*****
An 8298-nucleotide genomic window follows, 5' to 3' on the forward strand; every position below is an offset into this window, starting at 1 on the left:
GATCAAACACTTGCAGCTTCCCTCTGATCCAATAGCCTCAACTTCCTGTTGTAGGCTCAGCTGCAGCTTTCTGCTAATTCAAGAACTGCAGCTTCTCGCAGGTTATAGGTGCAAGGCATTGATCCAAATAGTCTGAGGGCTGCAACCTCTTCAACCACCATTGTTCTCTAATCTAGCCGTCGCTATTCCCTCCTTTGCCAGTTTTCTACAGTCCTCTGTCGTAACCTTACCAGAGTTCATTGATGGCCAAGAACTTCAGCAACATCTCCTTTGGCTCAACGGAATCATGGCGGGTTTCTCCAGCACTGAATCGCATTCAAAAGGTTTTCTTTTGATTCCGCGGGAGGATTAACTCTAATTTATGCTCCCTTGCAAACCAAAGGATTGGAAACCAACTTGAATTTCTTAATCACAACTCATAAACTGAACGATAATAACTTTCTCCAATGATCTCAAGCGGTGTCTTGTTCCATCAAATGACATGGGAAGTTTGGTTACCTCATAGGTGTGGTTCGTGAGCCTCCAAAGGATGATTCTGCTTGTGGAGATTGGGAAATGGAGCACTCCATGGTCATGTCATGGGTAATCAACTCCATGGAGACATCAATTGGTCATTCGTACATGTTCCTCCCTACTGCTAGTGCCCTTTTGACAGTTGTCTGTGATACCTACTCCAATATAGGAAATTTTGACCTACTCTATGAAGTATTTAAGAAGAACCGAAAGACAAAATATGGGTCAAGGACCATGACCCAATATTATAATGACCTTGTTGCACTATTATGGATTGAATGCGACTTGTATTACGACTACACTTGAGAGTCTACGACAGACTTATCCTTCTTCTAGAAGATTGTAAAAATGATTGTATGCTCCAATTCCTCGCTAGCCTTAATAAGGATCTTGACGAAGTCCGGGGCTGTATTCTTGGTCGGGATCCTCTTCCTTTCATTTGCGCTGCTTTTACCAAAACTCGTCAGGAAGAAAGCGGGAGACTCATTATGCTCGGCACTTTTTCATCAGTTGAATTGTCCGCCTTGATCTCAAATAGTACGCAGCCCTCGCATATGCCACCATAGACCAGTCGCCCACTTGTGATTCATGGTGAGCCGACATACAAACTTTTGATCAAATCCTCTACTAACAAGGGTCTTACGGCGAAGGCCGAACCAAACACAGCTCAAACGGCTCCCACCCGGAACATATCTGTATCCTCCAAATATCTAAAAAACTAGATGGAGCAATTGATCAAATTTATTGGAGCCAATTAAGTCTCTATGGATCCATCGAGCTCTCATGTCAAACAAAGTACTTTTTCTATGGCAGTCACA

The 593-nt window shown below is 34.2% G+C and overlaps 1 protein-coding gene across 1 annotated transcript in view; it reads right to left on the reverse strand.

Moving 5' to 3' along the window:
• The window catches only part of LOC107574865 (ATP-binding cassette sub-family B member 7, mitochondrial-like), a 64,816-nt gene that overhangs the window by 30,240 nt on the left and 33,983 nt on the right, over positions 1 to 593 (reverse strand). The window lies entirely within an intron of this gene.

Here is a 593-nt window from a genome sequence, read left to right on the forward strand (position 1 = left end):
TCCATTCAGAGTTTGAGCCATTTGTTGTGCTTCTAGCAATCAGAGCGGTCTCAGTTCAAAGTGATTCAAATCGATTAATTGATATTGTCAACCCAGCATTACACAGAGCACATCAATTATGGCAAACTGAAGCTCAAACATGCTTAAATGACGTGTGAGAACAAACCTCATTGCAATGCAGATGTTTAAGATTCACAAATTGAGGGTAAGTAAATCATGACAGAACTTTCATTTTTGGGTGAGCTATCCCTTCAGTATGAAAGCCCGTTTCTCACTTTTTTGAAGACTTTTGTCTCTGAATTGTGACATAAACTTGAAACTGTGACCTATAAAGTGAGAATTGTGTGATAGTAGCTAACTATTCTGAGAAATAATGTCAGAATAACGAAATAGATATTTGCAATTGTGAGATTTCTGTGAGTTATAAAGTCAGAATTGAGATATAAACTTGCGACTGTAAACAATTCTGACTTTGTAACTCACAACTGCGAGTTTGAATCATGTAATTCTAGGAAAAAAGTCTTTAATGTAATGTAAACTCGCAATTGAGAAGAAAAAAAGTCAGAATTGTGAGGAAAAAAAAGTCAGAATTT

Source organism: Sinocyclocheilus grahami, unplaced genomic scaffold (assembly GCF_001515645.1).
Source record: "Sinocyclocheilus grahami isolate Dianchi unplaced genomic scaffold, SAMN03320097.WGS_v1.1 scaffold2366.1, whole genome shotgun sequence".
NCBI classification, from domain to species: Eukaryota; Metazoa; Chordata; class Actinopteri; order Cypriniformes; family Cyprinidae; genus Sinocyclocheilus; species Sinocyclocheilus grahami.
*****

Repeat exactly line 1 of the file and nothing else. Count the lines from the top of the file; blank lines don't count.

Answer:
An 8298-nucleotide genomic window follows, 5' to 3' on the forward strand; every position below is an offset into this window, starting at 1 on the left: